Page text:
Delays snarl travel after United problems: What to do if your flight is delayed

A computer snafu grounded nearly five thousand United Airlines flights Wednesday morning. Some ideas on how to handle the delay if you're trying to fly.

David J. Phillip/AP
United Airlines planes are parked at their gates as another plane, top, taxis past them at George Bush Intercontinental Airport Wednesday, July 8, 2015, in Houston.

After grounding all United Airline flights for nearly two hours Wednesday morning due to a computer problem, the FAA has lifted its grounding ban of the airline. But the delay will likely cause a massive ripple effect in airports throughout the country, snarling air travel for thousands of passengers.

United said "a network connectivity issue" led to the grounding ban, which affected 4,900 flights worldwide. After United reported its computer problem, the FAA implemented a nationwide ground stop for the airline at 8 a.m., and lifted it at 9:49 a.m. Some commuter flights were allowed to depart for a short interval during the ban.

The delays from United's problem could reach 235 domestic and 138 international destinations, according to reports.

“Although the FAA has lifted the grounding ban on all United Airline flights, the travel disruption that occurred this morning will still cause a massive interruption for business travel,” Mike Kelly of the travel risk management company On Call International, told the Washington Post. “Any time that there is an airline travel issue such as this morning’s, the trickle-down effect that it causes tends to impact business travelers and their employers for days if not weeks afterwards until operations return to normal.”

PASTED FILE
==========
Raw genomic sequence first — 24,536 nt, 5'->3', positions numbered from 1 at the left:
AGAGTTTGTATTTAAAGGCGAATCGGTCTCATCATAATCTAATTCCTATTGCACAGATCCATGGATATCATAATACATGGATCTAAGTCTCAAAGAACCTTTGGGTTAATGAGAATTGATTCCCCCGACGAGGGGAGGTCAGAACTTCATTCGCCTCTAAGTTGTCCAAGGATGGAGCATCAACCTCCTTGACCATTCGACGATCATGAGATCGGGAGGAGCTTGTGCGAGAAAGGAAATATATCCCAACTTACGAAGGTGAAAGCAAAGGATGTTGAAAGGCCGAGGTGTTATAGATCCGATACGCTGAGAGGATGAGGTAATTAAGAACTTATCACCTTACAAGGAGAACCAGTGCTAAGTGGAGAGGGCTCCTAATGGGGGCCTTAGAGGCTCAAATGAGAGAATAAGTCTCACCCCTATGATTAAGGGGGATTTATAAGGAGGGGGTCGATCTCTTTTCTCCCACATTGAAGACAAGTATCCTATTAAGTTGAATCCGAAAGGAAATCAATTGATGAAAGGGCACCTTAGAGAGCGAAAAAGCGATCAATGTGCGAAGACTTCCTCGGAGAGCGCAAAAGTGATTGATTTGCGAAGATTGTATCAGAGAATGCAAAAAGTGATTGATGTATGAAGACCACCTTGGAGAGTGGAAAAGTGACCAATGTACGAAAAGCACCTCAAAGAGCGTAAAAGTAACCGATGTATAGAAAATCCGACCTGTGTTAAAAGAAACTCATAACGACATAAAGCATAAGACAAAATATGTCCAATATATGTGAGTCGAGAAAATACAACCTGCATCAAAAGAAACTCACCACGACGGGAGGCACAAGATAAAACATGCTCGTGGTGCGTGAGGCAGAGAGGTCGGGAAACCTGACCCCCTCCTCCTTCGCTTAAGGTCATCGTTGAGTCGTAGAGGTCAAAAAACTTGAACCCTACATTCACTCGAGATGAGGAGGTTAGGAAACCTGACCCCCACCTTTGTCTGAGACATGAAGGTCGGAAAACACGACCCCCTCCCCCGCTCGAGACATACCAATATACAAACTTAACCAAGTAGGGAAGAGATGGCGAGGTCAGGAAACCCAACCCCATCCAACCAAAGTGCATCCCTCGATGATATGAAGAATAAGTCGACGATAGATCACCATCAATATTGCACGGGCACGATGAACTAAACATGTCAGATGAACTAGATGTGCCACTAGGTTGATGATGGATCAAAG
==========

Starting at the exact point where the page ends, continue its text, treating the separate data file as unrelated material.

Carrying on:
It is the second time in two months that the carrier has been hit by major technical issues. Earlier this summer, on June 2, United halted all takeoffs in the US, due to what it described as computer automation issues.

The airline has suffered a series of computer issues since it adopted Continental Airlines' passenger information computer system in 2012 after its merger with Continental two years earlier.

Each time United has had computer problems, hundreds of flights have been affected, and this time, the domino affect is projected to impact thousands of flights.

What should you do if your flight has been delayed or cancelled? Consumer advocates offer these suggestions:

Don't get stranded at the airport unnecessarily. Check your flight status before you leave for the airport at the airline's website or check the FAA's flight delay information page. Passengers can also sign up for text alerts from airlines to stay up to date on flight status.

Speak to an agent as soon as possible. "If your flight is delayed, get to a front counter agent as soon as humanly possible and petition to get on an earlier flight or on standby for a plane that’s on the ground and ready to go," writes Amy Webb, head of Webbmedia Group, a digital strategy agency, for Slate. "Do not wait for your airplane to be fixed or wait for an inbound flight to arrive. Just switch." Whether the delay is mechanical, weather-related, or otherwise, it's important to beat the crowd and get on a different flight that is ready to go.